WWA Info Exchange

For Woodworkers By Woodworkers
It is currently Wed Nov 22, 2017 9:43 am

All times are UTC - 5 hours




Post new topic Reply to topic  [ 4 posts ] 
Author Message
 Post subject: Front door questions...
PostPosted: Wed Aug 24, 2016 3:55 pm 
Offline
Veteran

Joined: Thu Sep 14, 2000 12:01 am
Posts: 685
I plan to make a front door. Luckily, mine will be all glass with a 6" stile and top rail, 14" bottom rail. It will be round top. What wood? Mahagony, white oak? How do I prevent eventual warping? I could do a stave-core, but I am concerned that the 'veneer' (I guess about 1/8"-1/4") could de-laminate. There will be a storm door to protect from the direct elements. Any ideas on how to manage the 1/2 round top rail? Thoughts?


Top
 Profile  
 
PostPosted: Wed Aug 24, 2016 6:07 pm 
Offline
Veteran
User avatar

Joined: Mon Apr 11, 2005 12:01 am
Posts: 4735
Location: Seattle, WA, USA
Hey Alan,

Having, not to long ago, made a white oak door, I suggest that you plan to replace your door frame with white oak as well. I made the mistake of making the door and hanging it in the existing frame. The door was so heavy (I used ball bearing hinges) that the frame bowed under the weight, and I had to eventually rebuild it out of white oak as well. Unless you really need the security of a heavy door, I suggest a lighter wood, perhaps sapele?

To avoid warping, you want the straightest, quarter sawn pieces that you can buy; with the least runout possible. Again, in my region, a tropical hardwood like sapele is going to be most likely to fit that bill, but your choices might be different.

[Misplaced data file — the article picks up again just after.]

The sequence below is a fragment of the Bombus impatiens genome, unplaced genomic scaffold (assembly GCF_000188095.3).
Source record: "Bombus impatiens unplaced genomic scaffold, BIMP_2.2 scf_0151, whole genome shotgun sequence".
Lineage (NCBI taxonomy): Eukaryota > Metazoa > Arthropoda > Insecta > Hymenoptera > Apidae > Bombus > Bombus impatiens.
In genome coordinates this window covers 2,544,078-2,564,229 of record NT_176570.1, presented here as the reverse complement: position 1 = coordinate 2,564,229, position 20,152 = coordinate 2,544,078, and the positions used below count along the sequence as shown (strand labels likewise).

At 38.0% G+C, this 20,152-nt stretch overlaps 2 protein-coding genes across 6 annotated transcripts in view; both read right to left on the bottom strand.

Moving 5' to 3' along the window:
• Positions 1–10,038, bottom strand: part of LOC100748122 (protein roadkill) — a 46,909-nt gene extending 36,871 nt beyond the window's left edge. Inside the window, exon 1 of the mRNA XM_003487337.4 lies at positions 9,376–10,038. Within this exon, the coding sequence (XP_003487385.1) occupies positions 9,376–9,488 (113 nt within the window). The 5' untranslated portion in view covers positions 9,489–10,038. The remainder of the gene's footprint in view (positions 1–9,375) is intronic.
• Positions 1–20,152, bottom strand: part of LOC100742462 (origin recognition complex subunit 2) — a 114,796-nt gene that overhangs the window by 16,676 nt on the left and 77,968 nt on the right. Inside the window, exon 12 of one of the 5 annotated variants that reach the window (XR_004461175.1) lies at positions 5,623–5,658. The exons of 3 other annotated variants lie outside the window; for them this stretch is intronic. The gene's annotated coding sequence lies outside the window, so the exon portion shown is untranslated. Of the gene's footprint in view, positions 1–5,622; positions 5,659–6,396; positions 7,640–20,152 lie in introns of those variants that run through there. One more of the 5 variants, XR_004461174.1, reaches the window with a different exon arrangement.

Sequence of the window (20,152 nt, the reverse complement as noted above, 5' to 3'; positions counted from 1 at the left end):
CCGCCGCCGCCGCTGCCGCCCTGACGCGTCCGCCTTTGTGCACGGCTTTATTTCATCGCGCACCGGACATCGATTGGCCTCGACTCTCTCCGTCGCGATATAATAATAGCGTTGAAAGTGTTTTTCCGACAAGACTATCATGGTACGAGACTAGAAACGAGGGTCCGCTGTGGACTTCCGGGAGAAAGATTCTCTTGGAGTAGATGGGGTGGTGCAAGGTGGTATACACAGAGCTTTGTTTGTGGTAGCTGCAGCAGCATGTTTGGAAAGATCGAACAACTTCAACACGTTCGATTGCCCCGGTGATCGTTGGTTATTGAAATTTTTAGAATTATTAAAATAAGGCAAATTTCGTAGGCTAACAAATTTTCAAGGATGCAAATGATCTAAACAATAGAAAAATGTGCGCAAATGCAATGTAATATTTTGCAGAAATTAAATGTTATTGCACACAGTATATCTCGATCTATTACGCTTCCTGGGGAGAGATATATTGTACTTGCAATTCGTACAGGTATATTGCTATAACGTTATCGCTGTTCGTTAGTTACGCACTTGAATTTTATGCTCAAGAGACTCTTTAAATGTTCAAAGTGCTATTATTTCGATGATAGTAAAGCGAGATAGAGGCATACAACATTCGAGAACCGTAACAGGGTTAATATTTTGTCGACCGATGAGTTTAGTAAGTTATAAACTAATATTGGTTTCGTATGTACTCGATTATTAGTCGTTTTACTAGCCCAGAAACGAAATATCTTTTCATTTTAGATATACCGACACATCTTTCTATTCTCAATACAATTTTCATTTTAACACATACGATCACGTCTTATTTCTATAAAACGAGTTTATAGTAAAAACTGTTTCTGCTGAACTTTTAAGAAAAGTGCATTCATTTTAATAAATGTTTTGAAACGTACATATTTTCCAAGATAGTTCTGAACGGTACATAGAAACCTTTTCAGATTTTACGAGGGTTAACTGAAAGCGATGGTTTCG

Framing up the round section, I would use floating tenons for the best strength, and I would use as many sections as I could and still have it look good, to avoid warping. Same for the frame as well.

Lastly, please be sure to use tempered glass in the door. It is expensive, but it is dangerous, foolish, and probably illegal to use anything else in a door. If you can get it, laminated safety glass would be even better. I am also quite sure that your home insurance company will not cover you if you don't, and someone is hurt by a shattered glass door. Your glass shop will be able to advise you on how thick the glass should be.

Don't forget to take pictures! :D
Cheers,
Tom

_________________
"There is no path to peace, peace is the path."
Mohandas K. Ghandi
Image


Top
 Profile  
 
PostPosted: Wed Aug 24, 2016 7:54 pm 
Offline
Veteran

Joined: Sat Aug 21, 2010 8:46 pm
Posts: 278
Location: Hamilton, MS
YES!!! Tempered glass is a must. If it breaks it shatters into little pieces instead of long sharp knife blade like sections.
I know this from personal experience.
I broke a shower door recently trying to adjust it. Floor full of little pieces that could be easily cleaned up with a vacuum cleaner.
I had another piece of regular glass I broke last summer. The pieces were long shards that were dangerous.


Top
 Profile  
 
PostPosted: Thu Aug 25, 2016 1:24 am 
Offline
Veteran
User avatar

Joined: Sat Jan 14, 2006 10:44 am
Posts: 3843
Location: Skagit Co WA
I might also suggest double glazing to lessen heat loss.

_________________
Nullum Gratuitum Prandium

Cheers - Dennis


Top
 Profile  
 
Display posts from previous:  Sort by  
Post new topic Reply to topic  [ 4 posts ] 

All times are UTC - 5 hours


Who is online

Users browsing this forum: Bing [Bot] and 1 guest


You cannot post new topics in this forum
You cannot reply to topics in this forum
You cannot edit your posts in this forum
You cannot delete your posts in this forum
You cannot post attachments in this forum

Search for:
Jump to:  
Powered by phpBB® Forum Software © phpBB Group